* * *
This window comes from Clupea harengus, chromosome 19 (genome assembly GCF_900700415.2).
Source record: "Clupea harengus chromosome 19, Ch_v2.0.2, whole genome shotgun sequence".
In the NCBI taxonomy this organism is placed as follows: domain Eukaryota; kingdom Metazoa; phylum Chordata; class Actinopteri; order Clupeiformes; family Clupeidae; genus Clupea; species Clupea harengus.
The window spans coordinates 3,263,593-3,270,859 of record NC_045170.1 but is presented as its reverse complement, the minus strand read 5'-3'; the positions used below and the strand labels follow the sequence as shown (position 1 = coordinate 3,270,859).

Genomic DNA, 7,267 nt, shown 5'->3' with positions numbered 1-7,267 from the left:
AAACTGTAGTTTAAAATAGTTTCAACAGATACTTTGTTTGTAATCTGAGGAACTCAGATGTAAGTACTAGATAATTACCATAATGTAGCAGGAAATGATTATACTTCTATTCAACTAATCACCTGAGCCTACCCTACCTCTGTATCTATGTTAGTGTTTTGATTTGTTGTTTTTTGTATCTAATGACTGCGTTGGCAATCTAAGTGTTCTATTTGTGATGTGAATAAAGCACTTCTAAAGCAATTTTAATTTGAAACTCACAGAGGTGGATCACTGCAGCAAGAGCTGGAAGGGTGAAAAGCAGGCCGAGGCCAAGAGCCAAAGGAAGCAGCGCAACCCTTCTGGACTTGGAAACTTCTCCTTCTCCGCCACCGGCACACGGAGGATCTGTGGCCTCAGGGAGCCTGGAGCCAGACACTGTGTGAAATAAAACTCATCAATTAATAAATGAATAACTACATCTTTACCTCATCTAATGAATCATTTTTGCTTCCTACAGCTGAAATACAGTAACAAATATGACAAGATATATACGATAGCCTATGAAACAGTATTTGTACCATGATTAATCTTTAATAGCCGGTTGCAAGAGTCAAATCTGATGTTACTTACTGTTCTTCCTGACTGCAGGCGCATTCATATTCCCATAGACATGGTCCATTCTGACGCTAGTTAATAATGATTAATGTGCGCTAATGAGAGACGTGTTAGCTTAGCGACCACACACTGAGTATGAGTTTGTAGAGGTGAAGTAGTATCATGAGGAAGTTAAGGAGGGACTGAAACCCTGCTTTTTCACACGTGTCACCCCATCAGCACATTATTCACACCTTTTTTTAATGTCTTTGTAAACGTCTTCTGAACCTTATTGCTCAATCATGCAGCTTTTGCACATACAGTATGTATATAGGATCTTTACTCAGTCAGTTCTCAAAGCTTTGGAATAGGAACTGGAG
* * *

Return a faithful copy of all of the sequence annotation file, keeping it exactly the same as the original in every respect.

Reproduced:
This window comes from Clupea harengus, chromosome 19 (genome assembly GCF_900700415.2).
Source record: "Clupea harengus chromosome 19, Ch_v2.0.2, whole genome shotgun sequence".
In the NCBI taxonomy this organism is placed as follows: domain Eukaryota; kingdom Metazoa; phylum Chordata; class Actinopteri; order Clupeiformes; family Clupeidae; genus Clupea; species Clupea harengus.
The window spans coordinates 3,263,593-3,270,859 of record NC_045170.1 but is presented as its reverse complement, the minus strand read 5'-3'; the positions used below and the strand labels follow the sequence as shown (position 1 = coordinate 3,270,859).

Genomic DNA, 7,267 nt, shown 5'->3' with positions numbered 1-7,267 from the left:
AAACTGTAGTTTAAAATAGTTTCAACAGATACTTTGTTTGTAATCTGAGGAACTCAGATGTAAGTACTAGATAATTACCATAATGTAGCAGGAAATGATTATACTTCTATTCAACTAATCACCTGAGCCTACCCTACCTCTGTATCTATGTTAGTGTTTTGATTTGTTGTTTTTTGTATCTAATGACTGCGTTGGCAATCTAAGTGTTCTATTTGTGATGTGAATAAAGCACTTCTAAAGCAATTTTAATTTGAAACTCACAGAGGTGGATCACTGCAGCAAGAGCTGGAAGGGTGAAAAGCAGGCCGAGGCCAAGAGCCAAAGGAAGCAGCGCAACCCTTCTGGACTTGGAAACTTCTCCTTCTCCGCCACCGGCACACGGAGGATCTGTGGCCTCAGGGAGCCTGGAGCCAGACACTGTGTGAAATAAAACTCATCAATTAATAAATGAATAACTACATCTTTACCTCATCTAATGAATCATTTTTGCTTCCTACAGCTGAAATACAGTAACAAATATGACAAGATATATACGATAGCCTATGAAACAGTATTTGTACCATGATTAATCTTTAATAGCCGGTTGCAAGAGTCAAATCTGATGTTACTTACTGTTCTTCCTGACTGCAGGCGCATTCATATTCCCATAGACATGGTCCATTCTGACGCTAGTTAATAATGATTAATGTGCGCTAATGAGAGACGTGTTAGCTTAGCGACCACACACTGAGTATGAGTTTGTAGAGGTGAAGTAGTATCATGAGGAAGTTAAGGAGGGACTGAAACCCTGCTTTTTCACACGTGTCACCCCATCAGCACATTATTCACACCTTTTTTTAATGTCTTTGTAAACGTCTTCTGAACCTTATTGCTCAATCATGCAGCTTTTGCACATACAGTATGTATATAGGATCTTTACTCAGTCAGTTCTCAAAGCTTTGGAATAGGAACTGGAG